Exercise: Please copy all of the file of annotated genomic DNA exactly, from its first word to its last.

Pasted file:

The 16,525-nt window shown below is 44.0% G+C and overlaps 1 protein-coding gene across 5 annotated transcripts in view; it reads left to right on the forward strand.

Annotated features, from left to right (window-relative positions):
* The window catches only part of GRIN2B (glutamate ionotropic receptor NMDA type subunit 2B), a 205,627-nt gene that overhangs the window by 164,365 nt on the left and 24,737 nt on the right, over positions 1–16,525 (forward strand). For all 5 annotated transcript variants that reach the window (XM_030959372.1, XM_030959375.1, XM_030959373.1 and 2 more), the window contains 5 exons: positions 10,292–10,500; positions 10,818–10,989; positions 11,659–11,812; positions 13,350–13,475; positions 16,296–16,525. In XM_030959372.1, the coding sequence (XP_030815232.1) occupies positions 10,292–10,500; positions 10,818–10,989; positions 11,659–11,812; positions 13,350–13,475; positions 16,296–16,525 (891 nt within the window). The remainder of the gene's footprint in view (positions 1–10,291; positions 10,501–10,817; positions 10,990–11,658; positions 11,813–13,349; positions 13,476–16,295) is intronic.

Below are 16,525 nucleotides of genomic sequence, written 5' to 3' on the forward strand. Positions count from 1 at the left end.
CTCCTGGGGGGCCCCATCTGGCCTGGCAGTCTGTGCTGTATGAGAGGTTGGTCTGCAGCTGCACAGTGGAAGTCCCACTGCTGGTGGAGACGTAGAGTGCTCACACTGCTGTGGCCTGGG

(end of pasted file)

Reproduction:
The 16,525-nt window shown below is 44.0% G+C and overlaps 1 protein-coding gene across 5 annotated transcripts in view; it reads left to right on the forward strand.

Annotated features, from left to right (window-relative positions):
* The window catches only part of GRIN2B (glutamate ionotropic receptor NMDA type subunit 2B), a 205,627-nt gene that overhangs the window by 164,365 nt on the left and 24,737 nt on the right, over positions 1–16,525 (forward strand). For all 5 annotated transcript variants that reach the window (XM_030959372.1, XM_030959375.1, XM_030959373.1 and 2 more), the window contains 5 exons: positions 10,292–10,500; positions 10,818–10,989; positions 11,659–11,812; positions 13,350–13,475; positions 16,296–16,525. In XM_030959372.1, the coding sequence (XP_030815232.1) occupies positions 10,292–10,500; positions 10,818–10,989; positions 11,659–11,812; positions 13,350–13,475; positions 16,296–16,525 (891 nt within the window). The remainder of the gene's footprint in view (positions 1–10,291; positions 10,501–10,817; positions 10,990–11,658; positions 11,813–13,349; positions 13,476–16,295) is intronic.

Below are 16,525 nucleotides of genomic sequence, written 5' to 3' on the forward strand. Positions count from 1 at the left end.
CTCCTGGGGGGCCCCATCTGGCCTGGCAGTCTGTGCTGTATGAGAGGTTGGTCTGCAGCTGCACAGTGGAAGTCCCACTGCTGGTGGAGACGTAGAGTGCTCACACTGCTGTGGCCTGGG